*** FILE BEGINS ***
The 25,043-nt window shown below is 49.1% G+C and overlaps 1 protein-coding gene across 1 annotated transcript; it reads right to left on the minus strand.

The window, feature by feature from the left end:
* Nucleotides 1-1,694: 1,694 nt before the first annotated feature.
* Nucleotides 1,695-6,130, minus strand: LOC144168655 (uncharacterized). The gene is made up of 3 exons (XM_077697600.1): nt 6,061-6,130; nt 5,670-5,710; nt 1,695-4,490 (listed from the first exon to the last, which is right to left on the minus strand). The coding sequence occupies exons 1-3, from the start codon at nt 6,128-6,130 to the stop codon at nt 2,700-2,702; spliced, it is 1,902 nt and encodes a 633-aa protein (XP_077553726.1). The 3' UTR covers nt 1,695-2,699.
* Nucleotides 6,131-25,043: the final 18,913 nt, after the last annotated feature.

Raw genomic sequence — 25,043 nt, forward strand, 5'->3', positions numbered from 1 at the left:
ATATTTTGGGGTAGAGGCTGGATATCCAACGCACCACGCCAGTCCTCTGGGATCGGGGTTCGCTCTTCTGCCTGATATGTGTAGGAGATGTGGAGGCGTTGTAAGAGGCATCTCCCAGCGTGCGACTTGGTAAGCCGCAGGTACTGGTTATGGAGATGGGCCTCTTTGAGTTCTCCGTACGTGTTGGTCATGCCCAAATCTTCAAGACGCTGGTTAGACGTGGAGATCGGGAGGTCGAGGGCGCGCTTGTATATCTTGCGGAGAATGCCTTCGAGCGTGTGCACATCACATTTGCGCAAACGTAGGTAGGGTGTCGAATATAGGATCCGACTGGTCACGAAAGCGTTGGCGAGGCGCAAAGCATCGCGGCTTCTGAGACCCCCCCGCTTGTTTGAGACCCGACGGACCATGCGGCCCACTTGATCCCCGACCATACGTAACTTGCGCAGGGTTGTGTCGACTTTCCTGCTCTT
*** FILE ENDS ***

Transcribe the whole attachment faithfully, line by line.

The 25,043-nt window shown below is 49.1% G+C and overlaps 1 protein-coding gene across 1 annotated transcript; it reads right to left on the minus strand.

The window, feature by feature from the left end:
* Nucleotides 1-1,694: 1,694 nt before the first annotated feature.
* Nucleotides 1,695-6,130, minus strand: LOC144168655 (uncharacterized). The gene is made up of 3 exons (XM_077697600.1): nt 6,061-6,130; nt 5,670-5,710; nt 1,695-4,490 (listed from the first exon to the last, which is right to left on the minus strand). The coding sequence occupies exons 1-3, from the start codon at nt 6,128-6,130 to the stop codon at nt 2,700-2,702; spliced, it is 1,902 nt and encodes a 633-aa protein (XP_077553726.1). The 3' UTR covers nt 1,695-2,699.
* Nucleotides 6,131-25,043: the final 18,913 nt, after the last annotated feature.

Raw genomic sequence — 25,043 nt, forward strand, 5'->3', positions numbered from 1 at the left:
ATATTTTGGGGTAGAGGCTGGATATCCAACGCACCACGCCAGTCCTCTGGGATCGGGGTTCGCTCTTCTGCCTGATATGTGTAGGAGATGTGGAGGCGTTGTAAGAGGCATCTCCCAGCGTGCGACTTGGTAAGCCGCAGGTACTGGTTATGGAGATGGGCCTCTTTGAGTTCTCCGTACGTGTTGGTCATGCCCAAATCTTCAAGACGCTGGTTAGACGTGGAGATCGGGAGGTCGAGGGCGCGCTTGTATATCTTGCGGAGAATGCCTTCGAGCGTGTGCACATCACATTTGCGCAAACGTAGGTAGGGTGTCGAATATAGGATCCGACTGGTCACGAAAGCGTTGGCGAGGCGCAAAGCATCGCGGCTTCTGAGACCCCCCCGCTTGTTTGAGACCCGACGGACCATGCGGCCCACTTGATCCCCGACCATACGTAACTTGCGCAGGGTTGTGTCGACTTTCCTGCTCTT